10 things not to say to an adopted child or around an adopted child.
I know that people mean well, and that people are curious. Please realize that the questions you ask or comments you make can be hurtful to the child from hard places. Some of the things that are said to us take hours... days... weeks and sometimes years to build trust within our children from hard places.
1) "Do you know how lucky you are?"
Ohhh!!! How this one brings up hard, hard issues!
Really, the child that this is being said to has been ripped away from everything he/she has known. They have been torn away sometimes from their birth mother and/or father, sometimes even their siblings. International adopted kiddos have lost their "family" too. Their best friends, every thing familiar to them... and have been given to these strangers who don't speak their language, who smell differently, who fix food differently, and who are trying to teach him/her new things and new ways to act.
This doesn't sound very "lucky" to me!
We understand what you are saying, but the child does not understand how they are supposed to feel lucky when they have lost everything dear to them.
2) "You are so cute!!! I'm going to take you home with me!"
Though some kids can handle adults who have fun with this statement, there are many cannot process this in the playful way it is intended. This statement can be taken two ways...
It can cause the child to lapse into fear. Fear that they will be taken away from their family... again!!!!
It can hurt the bonding process of the adoptive family and the child. Bonding and trust are hard to build - and when the child thinks that some other family may take them and that person looks to be a lot more fun than the adoptive family - this can seriously hurt the bonding process.
3) "Are they siblings?"
The first time Jorja and Jailyn heard someone ask me if they were "sisters" and I answered "no", (because I knew that the person was asking if they were biological sisters or not). The girls freaked out - interrupting and yelling at me that they ARE sisters!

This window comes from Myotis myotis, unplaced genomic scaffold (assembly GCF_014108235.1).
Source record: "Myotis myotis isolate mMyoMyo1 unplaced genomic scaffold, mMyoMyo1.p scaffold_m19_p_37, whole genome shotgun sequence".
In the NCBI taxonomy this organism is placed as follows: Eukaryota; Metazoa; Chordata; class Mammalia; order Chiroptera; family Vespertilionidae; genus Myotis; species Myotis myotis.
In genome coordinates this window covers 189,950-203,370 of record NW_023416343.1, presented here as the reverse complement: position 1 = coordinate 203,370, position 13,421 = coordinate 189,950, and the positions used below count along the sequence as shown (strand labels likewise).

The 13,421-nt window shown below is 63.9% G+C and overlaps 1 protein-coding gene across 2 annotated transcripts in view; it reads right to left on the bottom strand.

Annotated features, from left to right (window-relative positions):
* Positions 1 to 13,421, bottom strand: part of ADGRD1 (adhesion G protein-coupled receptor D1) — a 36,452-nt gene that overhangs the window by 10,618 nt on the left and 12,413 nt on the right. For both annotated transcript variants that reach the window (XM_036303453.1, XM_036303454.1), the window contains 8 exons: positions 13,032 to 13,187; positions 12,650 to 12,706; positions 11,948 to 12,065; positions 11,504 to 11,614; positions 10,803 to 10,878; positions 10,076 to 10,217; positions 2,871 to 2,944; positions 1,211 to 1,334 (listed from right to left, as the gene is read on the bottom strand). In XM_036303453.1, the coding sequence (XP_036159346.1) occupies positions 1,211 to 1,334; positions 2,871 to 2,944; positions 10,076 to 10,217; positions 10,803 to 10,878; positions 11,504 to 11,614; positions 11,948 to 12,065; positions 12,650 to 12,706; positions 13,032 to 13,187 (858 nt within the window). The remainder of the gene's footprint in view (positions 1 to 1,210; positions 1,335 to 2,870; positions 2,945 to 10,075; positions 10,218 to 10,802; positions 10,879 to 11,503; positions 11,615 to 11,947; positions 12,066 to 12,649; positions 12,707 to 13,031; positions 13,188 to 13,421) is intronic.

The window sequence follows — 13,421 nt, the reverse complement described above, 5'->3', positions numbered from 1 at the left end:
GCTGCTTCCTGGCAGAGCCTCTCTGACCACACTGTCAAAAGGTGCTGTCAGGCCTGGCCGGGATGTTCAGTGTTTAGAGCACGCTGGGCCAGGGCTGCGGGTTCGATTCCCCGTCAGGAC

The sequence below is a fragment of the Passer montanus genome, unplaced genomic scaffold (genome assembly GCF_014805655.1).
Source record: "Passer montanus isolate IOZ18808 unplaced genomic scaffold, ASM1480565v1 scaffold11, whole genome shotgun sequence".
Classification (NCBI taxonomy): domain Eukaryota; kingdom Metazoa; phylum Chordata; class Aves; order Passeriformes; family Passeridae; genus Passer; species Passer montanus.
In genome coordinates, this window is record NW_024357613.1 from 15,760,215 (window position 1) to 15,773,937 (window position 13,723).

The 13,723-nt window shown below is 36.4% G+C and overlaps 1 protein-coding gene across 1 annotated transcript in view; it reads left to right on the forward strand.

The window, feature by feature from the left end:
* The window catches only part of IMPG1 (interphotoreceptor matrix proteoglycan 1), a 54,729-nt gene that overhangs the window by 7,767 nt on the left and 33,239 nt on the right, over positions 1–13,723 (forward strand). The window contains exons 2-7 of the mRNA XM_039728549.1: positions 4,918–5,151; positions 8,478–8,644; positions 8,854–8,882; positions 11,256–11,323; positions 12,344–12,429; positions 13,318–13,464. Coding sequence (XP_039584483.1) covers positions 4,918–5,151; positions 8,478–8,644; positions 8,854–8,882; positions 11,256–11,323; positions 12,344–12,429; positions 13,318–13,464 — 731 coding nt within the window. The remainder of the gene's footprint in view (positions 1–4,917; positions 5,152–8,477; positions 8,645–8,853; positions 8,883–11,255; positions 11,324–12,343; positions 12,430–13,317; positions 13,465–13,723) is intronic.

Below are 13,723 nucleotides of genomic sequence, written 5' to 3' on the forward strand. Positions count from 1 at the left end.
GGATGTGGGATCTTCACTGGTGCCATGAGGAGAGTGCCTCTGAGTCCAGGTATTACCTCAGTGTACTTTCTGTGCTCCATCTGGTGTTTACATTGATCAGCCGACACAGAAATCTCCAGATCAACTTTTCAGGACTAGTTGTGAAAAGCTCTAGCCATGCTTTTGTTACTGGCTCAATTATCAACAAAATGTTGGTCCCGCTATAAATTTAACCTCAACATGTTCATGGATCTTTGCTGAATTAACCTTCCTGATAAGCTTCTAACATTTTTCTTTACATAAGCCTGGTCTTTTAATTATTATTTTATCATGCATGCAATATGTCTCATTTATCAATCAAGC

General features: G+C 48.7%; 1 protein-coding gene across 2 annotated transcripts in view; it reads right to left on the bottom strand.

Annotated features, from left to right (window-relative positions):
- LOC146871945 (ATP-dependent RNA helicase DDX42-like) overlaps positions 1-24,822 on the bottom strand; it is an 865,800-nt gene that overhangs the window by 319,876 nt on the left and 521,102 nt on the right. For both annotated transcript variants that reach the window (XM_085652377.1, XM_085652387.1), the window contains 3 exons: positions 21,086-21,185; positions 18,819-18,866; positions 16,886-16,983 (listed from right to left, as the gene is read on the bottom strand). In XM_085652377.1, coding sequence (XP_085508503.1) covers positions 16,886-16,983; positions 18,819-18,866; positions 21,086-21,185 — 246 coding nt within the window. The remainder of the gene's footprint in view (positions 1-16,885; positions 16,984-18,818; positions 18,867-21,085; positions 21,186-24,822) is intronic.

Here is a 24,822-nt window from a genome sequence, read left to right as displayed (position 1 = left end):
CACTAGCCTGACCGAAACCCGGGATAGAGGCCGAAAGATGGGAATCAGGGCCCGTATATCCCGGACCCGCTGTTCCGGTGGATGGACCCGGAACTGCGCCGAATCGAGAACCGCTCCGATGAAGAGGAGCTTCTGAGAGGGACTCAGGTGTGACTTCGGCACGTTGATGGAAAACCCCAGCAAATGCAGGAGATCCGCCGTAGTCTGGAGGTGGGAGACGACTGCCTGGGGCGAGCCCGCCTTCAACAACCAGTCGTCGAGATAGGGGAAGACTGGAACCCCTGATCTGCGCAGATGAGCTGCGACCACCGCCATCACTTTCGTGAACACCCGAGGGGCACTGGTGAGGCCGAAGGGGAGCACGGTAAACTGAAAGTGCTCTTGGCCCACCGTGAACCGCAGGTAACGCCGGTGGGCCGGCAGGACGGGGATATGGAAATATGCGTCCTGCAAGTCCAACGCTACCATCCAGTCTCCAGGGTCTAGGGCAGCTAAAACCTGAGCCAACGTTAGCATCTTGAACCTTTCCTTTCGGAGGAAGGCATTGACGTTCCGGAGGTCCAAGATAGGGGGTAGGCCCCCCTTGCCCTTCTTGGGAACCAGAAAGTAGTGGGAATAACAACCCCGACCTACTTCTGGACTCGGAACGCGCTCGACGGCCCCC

They knew all the facts, they knew that they weren't biological sisters.
But, they also had bonded and they accept each other as their sister. We were able to explain the situation to them and they were able to understand and now they answer people, "We are not biological but we are sisters!"
This question can really hurt the bonding and transition to a family when it is brought up over and over again.
4) "My kids act the same way!" or "He/She is acting like a normal 4 year old."
Though I understand that all kids have break downs, temper tantrums, can be overly stimulated and so much more... the ability to regulate themselves is completely different. The reason for the meltdown, temper tantrum and whatever else actually stems from something much deeper than a child not getting a candy bar at the check out counter of the grocery store. The adoptive parents and the adopted child are both trying to work on building trust with each other. If an adoptive parent seems to be "giving in" to a child's attics - please understand that this is not what is happening. Instead, they are trying to calmly and rationally build trust with their child and build compromise within their relationship.